Your friend on the farmy,

celi

 

 

72 Comments on “Well done

  1. You know you do a good job, because we all tell you how much we enjoy your blog, but sometimes knowing isn’t enough. You need to hear the words. So I say to you, “Well done, Miss C, keep up the good work”.

  2. Well, you know, life goes on. Life without all your milk will be different but I bet you’ll make it just as lovely. Can you stomach cooked pasturised or can yogourt and cheese be made with pasturised? That might not be so bad? Hey, how about a goat? I’ve made chevre with goat’s milk before. I bet loads of people know milk alternative recipes. Well done on everything you do. I don’t think there’s a snowball’s chance in hell that any of this…the farmy, the animals, the fellowship forest…any of it would be there without your hard work and dedication. Just like trying to be an artist. You have to whomp yourself up all on your own sometimes. But you’re not alone. Big hugs 😀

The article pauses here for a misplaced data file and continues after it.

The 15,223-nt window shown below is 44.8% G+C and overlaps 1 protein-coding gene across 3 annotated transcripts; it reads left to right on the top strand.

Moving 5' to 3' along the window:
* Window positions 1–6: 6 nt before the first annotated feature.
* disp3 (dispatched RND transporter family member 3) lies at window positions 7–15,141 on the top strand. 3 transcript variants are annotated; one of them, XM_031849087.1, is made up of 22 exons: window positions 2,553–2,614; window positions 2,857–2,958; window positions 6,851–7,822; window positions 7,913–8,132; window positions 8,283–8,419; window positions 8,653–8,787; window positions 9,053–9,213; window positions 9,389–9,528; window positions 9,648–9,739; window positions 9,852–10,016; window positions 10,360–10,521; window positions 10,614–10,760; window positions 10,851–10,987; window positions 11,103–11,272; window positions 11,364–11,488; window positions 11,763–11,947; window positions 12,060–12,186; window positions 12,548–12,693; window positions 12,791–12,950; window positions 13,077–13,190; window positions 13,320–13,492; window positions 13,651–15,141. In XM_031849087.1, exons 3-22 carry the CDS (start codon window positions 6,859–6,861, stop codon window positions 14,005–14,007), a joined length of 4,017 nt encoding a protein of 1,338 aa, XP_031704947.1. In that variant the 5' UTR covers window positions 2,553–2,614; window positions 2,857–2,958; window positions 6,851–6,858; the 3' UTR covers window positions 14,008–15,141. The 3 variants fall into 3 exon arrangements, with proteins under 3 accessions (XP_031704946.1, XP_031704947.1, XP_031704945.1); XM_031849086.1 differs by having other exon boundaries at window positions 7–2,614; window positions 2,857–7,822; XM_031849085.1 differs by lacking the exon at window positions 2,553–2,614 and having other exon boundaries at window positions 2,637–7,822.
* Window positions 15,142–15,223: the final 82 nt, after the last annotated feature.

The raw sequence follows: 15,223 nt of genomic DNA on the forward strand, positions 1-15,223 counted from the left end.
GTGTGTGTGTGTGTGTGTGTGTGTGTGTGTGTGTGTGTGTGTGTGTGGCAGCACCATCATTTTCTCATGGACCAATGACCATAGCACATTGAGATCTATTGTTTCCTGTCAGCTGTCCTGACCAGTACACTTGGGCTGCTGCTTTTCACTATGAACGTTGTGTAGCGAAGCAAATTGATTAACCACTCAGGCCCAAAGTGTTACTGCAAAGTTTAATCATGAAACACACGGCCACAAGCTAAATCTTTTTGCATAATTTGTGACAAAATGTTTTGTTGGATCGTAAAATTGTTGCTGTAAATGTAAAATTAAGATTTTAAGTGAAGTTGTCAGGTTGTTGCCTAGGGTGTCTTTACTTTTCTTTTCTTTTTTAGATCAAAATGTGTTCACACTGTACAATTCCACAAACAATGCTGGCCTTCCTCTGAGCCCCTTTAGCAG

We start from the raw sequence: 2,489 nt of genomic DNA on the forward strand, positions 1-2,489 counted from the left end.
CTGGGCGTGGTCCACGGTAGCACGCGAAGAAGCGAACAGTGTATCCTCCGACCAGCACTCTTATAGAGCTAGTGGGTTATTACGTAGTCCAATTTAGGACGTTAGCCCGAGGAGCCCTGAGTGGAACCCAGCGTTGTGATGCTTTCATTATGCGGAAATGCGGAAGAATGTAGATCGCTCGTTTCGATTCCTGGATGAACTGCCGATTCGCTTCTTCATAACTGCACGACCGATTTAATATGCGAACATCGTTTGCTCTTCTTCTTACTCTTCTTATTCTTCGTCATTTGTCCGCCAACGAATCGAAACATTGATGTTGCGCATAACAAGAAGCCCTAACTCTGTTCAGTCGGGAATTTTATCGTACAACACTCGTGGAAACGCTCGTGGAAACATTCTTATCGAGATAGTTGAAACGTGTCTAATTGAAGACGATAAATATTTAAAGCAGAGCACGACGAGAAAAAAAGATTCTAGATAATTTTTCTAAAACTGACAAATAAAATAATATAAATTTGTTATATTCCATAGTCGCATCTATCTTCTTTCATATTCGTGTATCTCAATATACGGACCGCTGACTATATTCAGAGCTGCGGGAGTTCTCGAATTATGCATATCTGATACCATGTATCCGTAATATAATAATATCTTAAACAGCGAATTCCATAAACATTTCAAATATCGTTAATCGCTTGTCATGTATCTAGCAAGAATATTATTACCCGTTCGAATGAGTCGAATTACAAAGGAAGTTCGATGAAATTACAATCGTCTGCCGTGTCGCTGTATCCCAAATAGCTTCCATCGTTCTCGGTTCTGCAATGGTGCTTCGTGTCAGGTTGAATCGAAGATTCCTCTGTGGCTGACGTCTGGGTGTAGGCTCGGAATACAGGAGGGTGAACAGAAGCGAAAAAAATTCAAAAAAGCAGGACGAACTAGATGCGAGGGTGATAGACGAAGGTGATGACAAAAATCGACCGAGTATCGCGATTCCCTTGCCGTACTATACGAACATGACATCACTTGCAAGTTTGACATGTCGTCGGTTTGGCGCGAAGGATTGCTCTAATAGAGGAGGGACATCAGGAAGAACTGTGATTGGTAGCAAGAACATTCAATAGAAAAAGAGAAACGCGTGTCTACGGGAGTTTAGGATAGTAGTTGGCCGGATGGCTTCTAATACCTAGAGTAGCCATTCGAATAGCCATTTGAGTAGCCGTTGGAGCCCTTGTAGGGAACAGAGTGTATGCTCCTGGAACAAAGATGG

• Ah, OK, that explains why no goats. Hey, just thought of something. In Vancouver it’s illegal to see raw milk, (yeah, I know), so a bunch of people got together and bought shares in a dairy farm and “own” a portion of the milk which then they get and use, and with no ramifications. Wonder if a scheme like that would be doable in your corner of the world? Maybe you get to host a couple/three cows and a few people buy shares. Loads of milk, loads more work!, but maybe less expense.

        • It certainly would be doable, but raw milk would be a tough sell down here in the midwest! Though in fact in Illnois is is legal to sell raw milk on the farm.. c

          • Have you thought about why exactly you don’t like goats milk? Goats milked into an ice cold bucket within another ice filled vessel is very mild, I have read. Maybe just one goat for cheese only. Also makes lovely soap. There has to be a way to get you some dairy next summer. The collective will put their thinking caps on about this, I am sure.

          • But we could create our own “cow-op” and buy it for the farmy. We just wouldn’t get the milk

            • I was thinking the same thing…if we all put in a bit we could buy shares in the new Farmy cow….good name Pat…..The Cow-Op!….and sorry Celi, but since I’m on the other side of the world, you’d just have to use my share yourself……:)

              • It will work out, one way or the other, there will soon be books to sell (Letters For my Sister) and the Sheila T shirts.. and the christmas calenders.. I may be able to raise the money that way, you never know.. thank you though, you guys are awesome.. c